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Full text of "Poland Russia and Great Britain 1941-1945"

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The partners understood each other at Teheran without the need of
words—for they were the men who had participated in, or at any rate
well remembered the Treaty of Brest-Litovsk.
Washington's attitude towards the Kremlin was to change after Pearl
Harbour. A declaration of war against Japan., or at least the permission
for the Americans to operate from Soviet territory, would have con-
siderably eased the former's counter-attack on that country. The Pacific
was of greater interest to United States than to London, and there can be
no question but that from the first moment Moscow played its Japanese
suit for all it was worth, giving illusive hints and delaying any concrete
promises of commitments. As the future was to reveal, Stalin did not
make capital from it publicly till the Spring of 1945, when the threat of a
separate peace with Germany had become valueless and, as the first proof
of his good-will, he did not renew his Treaty with Japan.
In Roosevelt's desire to gain Stalin's support for his plan for the
stabilisation of world peace and for his co-operation against Japan, the
American leader stepped along the fatal path of concessions and had little
to say when Stalin in his turn placed a demand for a similar zone of
security in Europe as the United States possessed in America. The
Monroe doctrine, so good for Washington, would, argued Stalin, be good
for Moscow as well! To fall in with this argument, Roosevelt would
have to acknowledge that the ideological differences which had hitherto
been a source of concern to him were no longer of any importance now,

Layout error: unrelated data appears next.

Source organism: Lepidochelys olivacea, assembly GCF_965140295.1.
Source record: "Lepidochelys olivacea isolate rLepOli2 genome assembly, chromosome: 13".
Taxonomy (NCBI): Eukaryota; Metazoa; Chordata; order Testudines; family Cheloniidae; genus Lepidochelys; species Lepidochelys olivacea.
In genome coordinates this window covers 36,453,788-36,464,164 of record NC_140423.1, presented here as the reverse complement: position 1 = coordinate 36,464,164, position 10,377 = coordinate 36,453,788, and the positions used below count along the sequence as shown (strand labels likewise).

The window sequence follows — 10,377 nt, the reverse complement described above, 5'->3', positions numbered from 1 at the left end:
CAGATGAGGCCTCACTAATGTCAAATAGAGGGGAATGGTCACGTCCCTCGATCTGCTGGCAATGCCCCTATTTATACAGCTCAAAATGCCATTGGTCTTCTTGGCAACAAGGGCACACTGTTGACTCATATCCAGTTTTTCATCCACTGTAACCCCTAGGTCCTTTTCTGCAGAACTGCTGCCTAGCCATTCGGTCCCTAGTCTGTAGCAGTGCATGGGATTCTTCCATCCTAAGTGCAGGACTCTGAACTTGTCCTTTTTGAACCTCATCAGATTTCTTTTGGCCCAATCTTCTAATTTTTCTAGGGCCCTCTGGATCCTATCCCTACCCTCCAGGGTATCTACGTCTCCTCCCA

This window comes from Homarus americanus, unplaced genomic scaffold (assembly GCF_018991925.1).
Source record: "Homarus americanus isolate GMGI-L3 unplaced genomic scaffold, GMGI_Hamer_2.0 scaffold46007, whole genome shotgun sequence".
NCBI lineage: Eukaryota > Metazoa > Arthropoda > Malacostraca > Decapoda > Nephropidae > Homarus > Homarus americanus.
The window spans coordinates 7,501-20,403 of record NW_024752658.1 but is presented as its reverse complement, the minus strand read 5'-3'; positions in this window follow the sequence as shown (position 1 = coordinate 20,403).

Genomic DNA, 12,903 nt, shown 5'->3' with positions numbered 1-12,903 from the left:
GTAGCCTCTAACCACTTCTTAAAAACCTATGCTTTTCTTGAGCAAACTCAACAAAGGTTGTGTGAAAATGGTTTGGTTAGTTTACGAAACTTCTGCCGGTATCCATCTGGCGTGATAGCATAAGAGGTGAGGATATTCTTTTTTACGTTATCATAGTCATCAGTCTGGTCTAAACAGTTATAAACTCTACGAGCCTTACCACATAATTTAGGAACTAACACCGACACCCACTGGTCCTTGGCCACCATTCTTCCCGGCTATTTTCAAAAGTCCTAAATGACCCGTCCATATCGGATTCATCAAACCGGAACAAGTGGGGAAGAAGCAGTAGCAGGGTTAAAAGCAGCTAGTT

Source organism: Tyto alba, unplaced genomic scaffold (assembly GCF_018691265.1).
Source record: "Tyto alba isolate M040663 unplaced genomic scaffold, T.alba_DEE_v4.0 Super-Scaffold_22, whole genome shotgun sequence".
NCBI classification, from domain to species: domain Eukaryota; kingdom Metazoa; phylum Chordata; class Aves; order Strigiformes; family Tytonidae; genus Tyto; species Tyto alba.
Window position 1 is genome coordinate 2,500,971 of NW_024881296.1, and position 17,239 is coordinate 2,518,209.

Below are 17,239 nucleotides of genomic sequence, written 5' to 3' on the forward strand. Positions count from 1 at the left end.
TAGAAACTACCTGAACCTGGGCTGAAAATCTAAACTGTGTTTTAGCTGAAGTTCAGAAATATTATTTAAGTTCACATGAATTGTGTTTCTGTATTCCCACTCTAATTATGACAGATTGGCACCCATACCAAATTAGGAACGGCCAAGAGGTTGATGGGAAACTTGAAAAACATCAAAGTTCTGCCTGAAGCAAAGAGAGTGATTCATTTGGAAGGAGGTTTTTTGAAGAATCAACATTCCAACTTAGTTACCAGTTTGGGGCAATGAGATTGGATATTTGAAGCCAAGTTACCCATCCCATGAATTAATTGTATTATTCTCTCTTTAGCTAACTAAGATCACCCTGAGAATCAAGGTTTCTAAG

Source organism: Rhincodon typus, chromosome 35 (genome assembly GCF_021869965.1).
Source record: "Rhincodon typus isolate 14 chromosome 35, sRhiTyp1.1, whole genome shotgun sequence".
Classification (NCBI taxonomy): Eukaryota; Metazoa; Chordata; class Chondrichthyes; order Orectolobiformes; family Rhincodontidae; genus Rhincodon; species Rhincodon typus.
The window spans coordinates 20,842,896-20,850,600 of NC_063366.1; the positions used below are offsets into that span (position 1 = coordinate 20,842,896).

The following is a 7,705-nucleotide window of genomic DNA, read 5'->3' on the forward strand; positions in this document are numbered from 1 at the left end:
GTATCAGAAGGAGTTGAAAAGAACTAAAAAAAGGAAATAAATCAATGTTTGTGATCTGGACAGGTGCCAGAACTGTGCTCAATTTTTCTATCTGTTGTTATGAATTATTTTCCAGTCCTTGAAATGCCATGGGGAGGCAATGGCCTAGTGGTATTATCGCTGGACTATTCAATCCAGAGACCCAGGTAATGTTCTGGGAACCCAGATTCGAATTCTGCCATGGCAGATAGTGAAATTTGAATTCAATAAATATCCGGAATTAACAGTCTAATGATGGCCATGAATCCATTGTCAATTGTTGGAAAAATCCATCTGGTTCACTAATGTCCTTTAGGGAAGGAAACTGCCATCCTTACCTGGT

and so for certain promises of co-operation, Stalin was able to achieve a
new triumph by dividing the Anglo-Saxon Powers.
Britain alone, therefore, stood out against Stalin, who was fully aware
that, in the event of protest and refusal to discuss the matter further, he
could still turn to Germany and receive from her the Ribbentrop-Molotov
Line at any rate. Churchill, with his plan for the federation of Europe
under moral British leadership, with the Atlantic Charter and war-aims
behind him (in which a Poland within the frontiers of 1939 was under-
stood to be the first item), had scant chance of winning this game.
The Russian preparations for the meeting and the background against
which they had manoeuvred to set it, were far from meaningless. First
of all, there had never at any time been any question of Stalin agreeing to
leave the Soviet Union and meet the partners somewhere abroad. The
men, born of the revolution^ who were moulding the ruling class in Russia
and who, as Trotsky wrote in his " Defence of Terrorism,95 " were never
concerned with the Kantian—priestly and vegetarian—Quaker prattle
about the sacredness of human life; " these men were very far from
presuming Stalin would ever take the risk of leaving Russia, placing
himself under the protection, or ratherc at the mercy of Capitalist agents.'
His predecessors in the Kremlin had not been particularly fortunate